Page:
This small cap wants to capitalise on China’s protein shortage by getting into plant-based meat
Food & Agriculture
Food & Agriculture
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The surge of New-York listed Beyond Meat and predictions that the plant-based meat market will be worth US$13.3 billion by 2023 has prompted more companies to break into the space.
There were just two ASX small caps in this market — Roots Sustainable Agricultural Technologies (ASX:ROO) and Wide Open Agriculture (ASX:WOA).
Now a third has joined the mix: Jatenergy (ASX:JAT), which has been in multiple industries since its 2008 listing.
This morning it revealed it had partnered with Sydney-based food processor Oppenheimer to develop plant-based meats. Both companies want to focus specifically on the Chinese and Asian markets.
The deal involves the companies co-operating on development and testing. Once this is complete the pair will form a joint venture to produce and sell the products.
The board told shareholders this morning there was huge opportunity in Asia, especially in China. It noted there were protein shortages and plant-based meat could fill this.
One notable example is pork, which has substantially increased in price in China this year due to market conditions.
“JAT intends that it can participate in this growing market in China and other Asian countries by offering alternative Australian made products,” Jatenergy boss Wilton Yao said.
Another unique driver of demand for plant-based meat in China is the inability of traditional meat and poultry to keep up with consumer demand.
A recent Fitch report found meat consumption is 48 kilograms per capita in 2019 and will grow 16 per cent to 56 kilograms by 2023. US tariffs have also hurt the market as well.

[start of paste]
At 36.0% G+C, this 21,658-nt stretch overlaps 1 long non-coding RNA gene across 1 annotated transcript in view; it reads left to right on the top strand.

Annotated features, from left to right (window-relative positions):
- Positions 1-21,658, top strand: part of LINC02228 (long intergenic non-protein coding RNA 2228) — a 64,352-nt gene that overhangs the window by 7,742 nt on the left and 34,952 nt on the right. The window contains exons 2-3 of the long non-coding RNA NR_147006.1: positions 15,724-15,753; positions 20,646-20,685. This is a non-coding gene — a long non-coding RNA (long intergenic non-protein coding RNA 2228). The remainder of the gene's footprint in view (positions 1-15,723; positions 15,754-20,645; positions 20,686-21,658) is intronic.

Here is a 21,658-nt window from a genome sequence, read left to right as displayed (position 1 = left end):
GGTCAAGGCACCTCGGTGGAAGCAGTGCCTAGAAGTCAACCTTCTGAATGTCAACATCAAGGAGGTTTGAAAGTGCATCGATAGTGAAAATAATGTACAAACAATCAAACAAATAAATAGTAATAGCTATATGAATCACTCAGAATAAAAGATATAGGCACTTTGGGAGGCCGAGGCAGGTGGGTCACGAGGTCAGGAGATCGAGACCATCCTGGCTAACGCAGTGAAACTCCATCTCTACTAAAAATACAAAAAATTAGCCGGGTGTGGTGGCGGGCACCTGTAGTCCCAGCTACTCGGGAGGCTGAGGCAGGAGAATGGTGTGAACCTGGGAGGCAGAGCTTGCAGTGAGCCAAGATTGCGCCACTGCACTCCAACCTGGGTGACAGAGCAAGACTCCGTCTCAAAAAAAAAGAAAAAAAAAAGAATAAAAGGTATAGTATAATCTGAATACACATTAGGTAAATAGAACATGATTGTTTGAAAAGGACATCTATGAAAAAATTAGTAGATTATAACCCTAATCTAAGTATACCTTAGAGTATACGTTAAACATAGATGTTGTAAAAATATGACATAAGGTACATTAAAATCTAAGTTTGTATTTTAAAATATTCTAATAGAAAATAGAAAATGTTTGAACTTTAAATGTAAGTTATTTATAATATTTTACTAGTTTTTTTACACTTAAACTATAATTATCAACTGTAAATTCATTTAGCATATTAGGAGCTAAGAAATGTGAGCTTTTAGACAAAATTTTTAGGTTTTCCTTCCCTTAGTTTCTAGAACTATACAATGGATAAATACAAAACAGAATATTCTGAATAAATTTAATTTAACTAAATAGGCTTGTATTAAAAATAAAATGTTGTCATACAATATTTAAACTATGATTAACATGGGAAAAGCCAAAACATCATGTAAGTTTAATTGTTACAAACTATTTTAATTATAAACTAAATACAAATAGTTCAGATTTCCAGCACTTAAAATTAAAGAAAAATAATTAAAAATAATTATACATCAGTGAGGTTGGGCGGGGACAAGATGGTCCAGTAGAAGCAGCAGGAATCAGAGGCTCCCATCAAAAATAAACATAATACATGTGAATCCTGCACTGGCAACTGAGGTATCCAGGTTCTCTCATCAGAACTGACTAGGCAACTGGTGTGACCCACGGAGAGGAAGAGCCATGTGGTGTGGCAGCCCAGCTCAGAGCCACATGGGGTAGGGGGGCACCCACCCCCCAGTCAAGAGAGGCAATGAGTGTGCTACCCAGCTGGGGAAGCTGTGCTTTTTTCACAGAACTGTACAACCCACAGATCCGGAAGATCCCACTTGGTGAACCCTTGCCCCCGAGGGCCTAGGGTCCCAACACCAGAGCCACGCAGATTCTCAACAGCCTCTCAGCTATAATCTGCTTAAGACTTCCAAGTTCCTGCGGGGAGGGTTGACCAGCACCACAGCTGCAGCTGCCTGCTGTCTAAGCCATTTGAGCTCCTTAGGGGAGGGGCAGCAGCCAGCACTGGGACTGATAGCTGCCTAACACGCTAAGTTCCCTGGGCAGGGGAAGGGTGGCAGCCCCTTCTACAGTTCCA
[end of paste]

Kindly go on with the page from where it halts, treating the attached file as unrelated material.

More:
“We believe that these developments will be increasing the focus on meat security in China and will act to drive demand momentum for fake meat,” Fitch said.
While Jatenergy may be the only ASX small cap to have an Asia specific-focus, other companies are targeting that market, including Beyond Meat.
In a June analyst call, CFO Mark Nelson said Asia had a “desperate need” for plant-based meat.
“So I’m going to be very aggressive in going into those markets, and our team will be as well,” he said.
At the time of publication, Beyond Meat was hours away from releasing its most recent quarterly update, which would likely include a geographical breakdown of its success.
But the biggest threat to new entrants is China’s own giant in this sector — Qishan Foods. And it is hardly a newcomer, it has been in this trade since the 1990s catering to Buddhists who want to abstain from eating meat.
Earlier this year, the heavyweight partnered with Walmart to launch its latest range of products.
In fact, in China there is even a trade group to represent the sector — the China Plant Based Foods Alliance (CPBFA). Last month it held the first industry standard and regulation symposium on meat alternatives.
It was hinted at the conference by secretary-general Ryan Xue that in the future there may be standards that companies have to meet.
“There will be active endeavours from CPBFA on supporting different stakeholders in this sector,” he said.
“Tasked by national policy regulation authorities, we will launch a consortium officially to focus on labeling, standard drafting and policy for plant-based and cell-based meat here in China.”